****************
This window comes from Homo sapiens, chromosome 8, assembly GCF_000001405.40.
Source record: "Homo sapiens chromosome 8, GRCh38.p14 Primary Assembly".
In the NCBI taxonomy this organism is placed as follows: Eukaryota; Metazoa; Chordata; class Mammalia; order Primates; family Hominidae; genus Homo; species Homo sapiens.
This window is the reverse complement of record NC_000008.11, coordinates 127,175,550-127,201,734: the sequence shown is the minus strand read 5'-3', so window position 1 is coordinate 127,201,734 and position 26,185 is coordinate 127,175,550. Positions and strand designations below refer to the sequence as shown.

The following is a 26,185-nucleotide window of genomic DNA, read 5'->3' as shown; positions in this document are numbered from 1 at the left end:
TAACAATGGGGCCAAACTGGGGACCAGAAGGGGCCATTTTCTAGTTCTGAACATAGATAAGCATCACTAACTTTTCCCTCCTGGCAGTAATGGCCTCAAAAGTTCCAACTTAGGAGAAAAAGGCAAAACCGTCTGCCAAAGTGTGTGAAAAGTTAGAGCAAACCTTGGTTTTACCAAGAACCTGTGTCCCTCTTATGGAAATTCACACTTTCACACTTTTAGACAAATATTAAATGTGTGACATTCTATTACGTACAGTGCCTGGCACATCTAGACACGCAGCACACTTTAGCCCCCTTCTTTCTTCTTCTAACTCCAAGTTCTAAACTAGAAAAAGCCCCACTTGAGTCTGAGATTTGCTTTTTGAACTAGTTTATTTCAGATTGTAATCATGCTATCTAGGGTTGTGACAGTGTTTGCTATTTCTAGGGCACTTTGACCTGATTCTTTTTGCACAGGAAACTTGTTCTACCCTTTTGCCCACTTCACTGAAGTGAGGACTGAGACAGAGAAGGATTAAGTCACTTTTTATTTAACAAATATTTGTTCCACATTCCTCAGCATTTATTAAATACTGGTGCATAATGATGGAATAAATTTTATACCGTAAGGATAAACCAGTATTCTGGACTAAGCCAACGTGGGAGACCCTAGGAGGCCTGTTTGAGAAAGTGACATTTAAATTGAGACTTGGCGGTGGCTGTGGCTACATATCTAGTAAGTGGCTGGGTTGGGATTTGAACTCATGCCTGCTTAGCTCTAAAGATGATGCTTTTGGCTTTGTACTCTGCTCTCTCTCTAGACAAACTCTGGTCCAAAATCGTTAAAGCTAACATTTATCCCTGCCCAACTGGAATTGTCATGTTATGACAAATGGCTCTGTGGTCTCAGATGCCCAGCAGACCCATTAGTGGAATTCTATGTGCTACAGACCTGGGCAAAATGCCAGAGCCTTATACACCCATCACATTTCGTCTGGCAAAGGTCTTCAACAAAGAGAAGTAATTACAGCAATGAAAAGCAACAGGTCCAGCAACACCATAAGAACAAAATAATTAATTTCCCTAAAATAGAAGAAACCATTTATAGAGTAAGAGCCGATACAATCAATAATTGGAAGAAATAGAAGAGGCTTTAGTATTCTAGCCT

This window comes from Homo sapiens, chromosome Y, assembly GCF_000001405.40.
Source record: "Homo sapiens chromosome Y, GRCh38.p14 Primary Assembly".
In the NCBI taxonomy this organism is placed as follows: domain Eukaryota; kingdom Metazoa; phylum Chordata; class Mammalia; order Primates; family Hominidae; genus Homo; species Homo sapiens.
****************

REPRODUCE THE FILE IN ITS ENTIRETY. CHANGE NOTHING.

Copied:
This window comes from Homo sapiens, chromosome 8, assembly GCF_000001405.40.
Source record: "Homo sapiens chromosome 8, GRCh38.p14 Primary Assembly".
In the NCBI taxonomy this organism is placed as follows: Eukaryota; Metazoa; Chordata; class Mammalia; order Primates; family Hominidae; genus Homo; species Homo sapiens.
This window is the reverse complement of record NC_000008.11, coordinates 127,175,550-127,201,734: the sequence shown is the minus strand read 5'-3', so window position 1 is coordinate 127,201,734 and position 26,185 is coordinate 127,175,550. Positions and strand designations below refer to the sequence as shown.

The following is a 26,185-nucleotide window of genomic DNA, read 5'->3' as shown; positions in this document are numbered from 1 at the left end:
TAACAATGGGGCCAAACTGGGGACCAGAAGGGGCCATTTTCTAGTTCTGAACATAGATAAGCATCACTAACTTTTCCCTCCTGGCAGTAATGGCCTCAAAAGTTCCAACTTAGGAGAAAAAGGCAAAACCGTCTGCCAAAGTGTGTGAAAAGTTAGAGCAAACCTTGGTTTTACCAAGAACCTGTGTCCCTCTTATGGAAATTCACACTTTCACACTTTTAGACAAATATTAAATGTGTGACATTCTATTACGTACAGTGCCTGGCACATCTAGACACGCAGCACACTTTAGCCCCCTTCTTTCTTCTTCTAACTCCAAGTTCTAAACTAGAAAAAGCCCCACTTGAGTCTGAGATTTGCTTTTTGAACTAGTTTATTTCAGATTGTAATCATGCTATCTAGGGTTGTGACAGTGTTTGCTATTTCTAGGGCACTTTGACCTGATTCTTTTTGCACAGGAAACTTGTTCTACCCTTTTGCCCACTTCACTGAAGTGAGGACTGAGACAGAGAAGGATTAAGTCACTTTTTATTTAACAAATATTTGTTCCACATTCCTCAGCATTTATTAAATACTGGTGCATAATGATGGAATAAATTTTATACCGTAAGGATAAACCAGTATTCTGGACTAAGCCAACGTGGGAGACCCTAGGAGGCCTGTTTGAGAAAGTGACATTTAAATTGAGACTTGGCGGTGGCTGTGGCTACATATCTAGTAAGTGGCTGGGTTGGGATTTGAACTCATGCCTGCTTAGCTCTAAAGATGATGCTTTTGGCTTTGTACTCTGCTCTCTCTCTAGACAAACTCTGGTCCAAAATCGTTAAAGCTAACATTTATCCCTGCCCAACTGGAATTGTCATGTTATGACAAATGGCTCTGTGGTCTCAGATGCCCAGCAGACCCATTAGTGGAATTCTATGTGCTACAGACCTGGGCAAAATGCCAGAGCCTTATACACCCATCACATTTCGTCTGGCAAAGGTCTTCAACAAAGAGAAGTAATTACAGCAATGAAAAGCAACAGGTCCAGCAACACCATAAGAACAAAATAATTAATTTCCCTAAAATAGAAGAAACCATTTATAGAGTAAGAGCCGATACAATCAATAATTGGAAGAAATAGAAGAGGCTTTAGTATTCTAGCCT

This window comes from Homo sapiens, chromosome Y, assembly GCF_000001405.40.
Source record: "Homo sapiens chromosome Y, GRCh38.p14 Primary Assembly".
In the NCBI taxonomy this organism is placed as follows: domain Eukaryota; kingdom Metazoa; phylum Chordata; class Mammalia; order Primates; family Hominidae; genus Homo; species Homo sapiens.